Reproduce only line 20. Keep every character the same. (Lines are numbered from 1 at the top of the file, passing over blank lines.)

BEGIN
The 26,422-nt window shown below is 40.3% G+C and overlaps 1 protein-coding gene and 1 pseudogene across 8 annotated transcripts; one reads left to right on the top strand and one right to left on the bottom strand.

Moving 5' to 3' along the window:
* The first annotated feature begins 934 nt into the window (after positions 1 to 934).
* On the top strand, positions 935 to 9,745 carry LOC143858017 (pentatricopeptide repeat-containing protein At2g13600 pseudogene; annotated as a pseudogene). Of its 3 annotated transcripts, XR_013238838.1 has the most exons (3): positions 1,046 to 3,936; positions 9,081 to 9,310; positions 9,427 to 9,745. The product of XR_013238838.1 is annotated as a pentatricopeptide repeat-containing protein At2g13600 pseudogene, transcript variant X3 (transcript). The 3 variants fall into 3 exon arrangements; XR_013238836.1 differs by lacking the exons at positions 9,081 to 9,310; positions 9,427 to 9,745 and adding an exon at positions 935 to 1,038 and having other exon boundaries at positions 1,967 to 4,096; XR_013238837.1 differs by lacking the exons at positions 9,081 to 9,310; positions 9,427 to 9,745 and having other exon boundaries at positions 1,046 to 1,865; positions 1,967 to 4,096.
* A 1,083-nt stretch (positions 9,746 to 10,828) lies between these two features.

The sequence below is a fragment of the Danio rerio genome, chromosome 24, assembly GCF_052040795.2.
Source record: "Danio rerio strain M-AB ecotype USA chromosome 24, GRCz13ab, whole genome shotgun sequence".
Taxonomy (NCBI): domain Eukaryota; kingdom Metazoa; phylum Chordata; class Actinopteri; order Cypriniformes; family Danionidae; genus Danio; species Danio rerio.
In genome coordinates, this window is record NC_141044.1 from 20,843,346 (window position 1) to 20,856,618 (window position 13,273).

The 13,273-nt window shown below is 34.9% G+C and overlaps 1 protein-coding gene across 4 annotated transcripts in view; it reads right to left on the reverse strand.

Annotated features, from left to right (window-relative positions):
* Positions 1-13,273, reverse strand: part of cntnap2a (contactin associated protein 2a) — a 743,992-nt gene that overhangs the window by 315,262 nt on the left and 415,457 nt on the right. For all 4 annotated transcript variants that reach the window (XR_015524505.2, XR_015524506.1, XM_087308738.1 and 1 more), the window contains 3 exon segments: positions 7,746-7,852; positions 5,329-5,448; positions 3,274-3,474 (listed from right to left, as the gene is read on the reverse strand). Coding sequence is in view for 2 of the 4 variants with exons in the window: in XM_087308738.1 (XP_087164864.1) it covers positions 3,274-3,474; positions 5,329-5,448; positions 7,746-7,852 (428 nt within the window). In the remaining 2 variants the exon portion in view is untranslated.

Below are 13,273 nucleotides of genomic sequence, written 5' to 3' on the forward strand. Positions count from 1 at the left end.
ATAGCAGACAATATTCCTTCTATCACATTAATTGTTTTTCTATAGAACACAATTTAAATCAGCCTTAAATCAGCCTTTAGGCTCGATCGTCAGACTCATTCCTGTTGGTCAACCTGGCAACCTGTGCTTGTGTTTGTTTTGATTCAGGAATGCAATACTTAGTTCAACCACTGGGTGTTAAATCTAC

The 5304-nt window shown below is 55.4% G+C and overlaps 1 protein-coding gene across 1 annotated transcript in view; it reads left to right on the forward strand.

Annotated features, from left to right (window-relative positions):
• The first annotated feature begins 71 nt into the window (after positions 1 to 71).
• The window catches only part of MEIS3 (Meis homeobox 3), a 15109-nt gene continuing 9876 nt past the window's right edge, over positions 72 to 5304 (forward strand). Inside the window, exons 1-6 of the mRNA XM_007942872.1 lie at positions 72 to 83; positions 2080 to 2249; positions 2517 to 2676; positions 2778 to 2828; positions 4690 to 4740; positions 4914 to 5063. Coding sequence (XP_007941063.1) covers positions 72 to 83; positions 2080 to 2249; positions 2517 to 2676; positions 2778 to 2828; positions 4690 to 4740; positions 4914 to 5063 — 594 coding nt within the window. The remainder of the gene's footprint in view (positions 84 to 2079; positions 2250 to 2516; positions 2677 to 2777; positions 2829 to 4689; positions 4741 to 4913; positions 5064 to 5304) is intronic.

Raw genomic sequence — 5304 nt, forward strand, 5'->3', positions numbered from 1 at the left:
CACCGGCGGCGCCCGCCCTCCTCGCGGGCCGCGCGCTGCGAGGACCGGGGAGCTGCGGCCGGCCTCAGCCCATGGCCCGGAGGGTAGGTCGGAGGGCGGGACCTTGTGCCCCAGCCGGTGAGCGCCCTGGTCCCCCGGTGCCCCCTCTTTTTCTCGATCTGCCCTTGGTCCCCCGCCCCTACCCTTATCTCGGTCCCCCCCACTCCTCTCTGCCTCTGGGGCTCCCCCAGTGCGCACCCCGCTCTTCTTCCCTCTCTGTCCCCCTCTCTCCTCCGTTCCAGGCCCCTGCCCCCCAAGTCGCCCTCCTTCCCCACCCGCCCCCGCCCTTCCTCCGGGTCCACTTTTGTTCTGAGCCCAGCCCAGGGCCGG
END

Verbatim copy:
CACCGGCGGCGCCCGCCCTCCTCGCGGGCCGCGCGCTGCGAGGACCGGGGAGCTGCGGCCGGCCTCAGCCCATGGCCCGGAGGGTAGGTCGGAGGGCGGGACCTTGTGCCCCAGCCGGTGAGCGCCCTGGTCCCCCGGTGCCCCCTCTTTTTCTCGATCTGCCCTTGGTCCCCCGCCCCTACCCTTATCTCGGTCCCCCCCACTCCTCTCTGCCTCTGGGGCTCCCCCAGTGCGCACCCCGCTCTTCTTCCCTCTCTGTCCCCCTCTCTCCTCCGTTCCAGGCCCCTGCCCCCCAAGTCGCCCTCCTTCCCCACCCGCCCCCGCCCTTCCTCCGGGTCCACTTTTGTTCTGAGCCCAGCCCAGGGCCGG